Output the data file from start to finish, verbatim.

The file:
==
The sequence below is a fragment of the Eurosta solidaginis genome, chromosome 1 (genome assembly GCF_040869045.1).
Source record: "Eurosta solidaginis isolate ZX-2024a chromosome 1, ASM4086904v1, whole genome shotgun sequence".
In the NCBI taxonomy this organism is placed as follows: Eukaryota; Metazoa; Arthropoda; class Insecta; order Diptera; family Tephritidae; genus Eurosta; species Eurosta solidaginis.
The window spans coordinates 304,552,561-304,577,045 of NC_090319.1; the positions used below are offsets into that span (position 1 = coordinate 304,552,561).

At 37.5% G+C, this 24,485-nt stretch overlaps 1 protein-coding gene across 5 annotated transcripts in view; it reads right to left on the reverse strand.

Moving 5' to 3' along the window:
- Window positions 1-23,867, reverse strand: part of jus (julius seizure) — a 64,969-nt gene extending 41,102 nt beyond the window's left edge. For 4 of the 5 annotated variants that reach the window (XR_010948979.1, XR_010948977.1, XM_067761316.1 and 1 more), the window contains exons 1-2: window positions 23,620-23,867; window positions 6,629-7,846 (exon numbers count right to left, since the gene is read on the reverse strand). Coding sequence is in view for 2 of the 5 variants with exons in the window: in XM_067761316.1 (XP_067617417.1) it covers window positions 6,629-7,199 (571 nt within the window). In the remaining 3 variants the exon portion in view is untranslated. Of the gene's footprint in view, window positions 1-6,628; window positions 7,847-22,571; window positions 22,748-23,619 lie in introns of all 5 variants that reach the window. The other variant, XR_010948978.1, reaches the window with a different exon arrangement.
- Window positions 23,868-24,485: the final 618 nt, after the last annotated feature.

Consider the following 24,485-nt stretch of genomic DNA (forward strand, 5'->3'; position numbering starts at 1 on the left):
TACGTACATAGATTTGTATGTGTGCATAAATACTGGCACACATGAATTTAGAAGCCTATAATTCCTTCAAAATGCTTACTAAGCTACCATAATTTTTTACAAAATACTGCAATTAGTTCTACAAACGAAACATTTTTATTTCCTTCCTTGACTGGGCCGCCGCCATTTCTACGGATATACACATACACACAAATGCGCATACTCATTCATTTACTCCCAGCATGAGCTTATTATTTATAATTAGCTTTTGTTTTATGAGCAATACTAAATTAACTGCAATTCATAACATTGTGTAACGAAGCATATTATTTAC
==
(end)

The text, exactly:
The sequence below is a fragment of the Eurosta solidaginis genome, chromosome 1 (genome assembly GCF_040869045.1).
Source record: "Eurosta solidaginis isolate ZX-2024a chromosome 1, ASM4086904v1, whole genome shotgun sequence".
In the NCBI taxonomy this organism is placed as follows: Eukaryota; Metazoa; Arthropoda; class Insecta; order Diptera; family Tephritidae; genus Eurosta; species Eurosta solidaginis.
The window spans coordinates 304,552,561-304,577,045 of NC_090319.1; the positions used below are offsets into that span (position 1 = coordinate 304,552,561).

At 37.5% G+C, this 24,485-nt stretch overlaps 1 protein-coding gene across 5 annotated transcripts in view; it reads right to left on the reverse strand.

Moving 5' to 3' along the window:
- Window positions 1-23,867, reverse strand: part of jus (julius seizure) — a 64,969-nt gene extending 41,102 nt beyond the window's left edge. For 4 of the 5 annotated variants that reach the window (XR_010948979.1, XR_010948977.1, XM_067761316.1 and 1 more), the window contains exons 1-2: window positions 23,620-23,867; window positions 6,629-7,846 (exon numbers count right to left, since the gene is read on the reverse strand). Coding sequence is in view for 2 of the 5 variants with exons in the window: in XM_067761316.1 (XP_067617417.1) it covers window positions 6,629-7,199 (571 nt within the window). In the remaining 3 variants the exon portion in view is untranslated. Of the gene's footprint in view, window positions 1-6,628; window positions 7,847-22,571; window positions 22,748-23,619 lie in introns of all 5 variants that reach the window. The other variant, XR_010948978.1, reaches the window with a different exon arrangement.
- Window positions 23,868-24,485: the final 618 nt, after the last annotated feature.

Consider the following 24,485-nt stretch of genomic DNA (forward strand, 5'->3'; position numbering starts at 1 on the left):
TACGTACATAGATTTGTATGTGTGCATAAATACTGGCACACATGAATTTAGAAGCCTATAATTCCTTCAAAATGCTTACTAAGCTACCATAATTTTTTACAAAATACTGCAATTAGTTCTACAAACGAAACATTTTTATTTCCTTCCTTGACTGGGCCGCCGCCATTTCTACGGATATACACATACACACAAATGCGCATACTCATTCATTTACTCCCAGCATGAGCTTATTATTTATAATTAGCTTTTGTTTTATGAGCAATACTAAATTAACTGCAATTCATAACATTGTGTAACGAAGCATATTATTTAC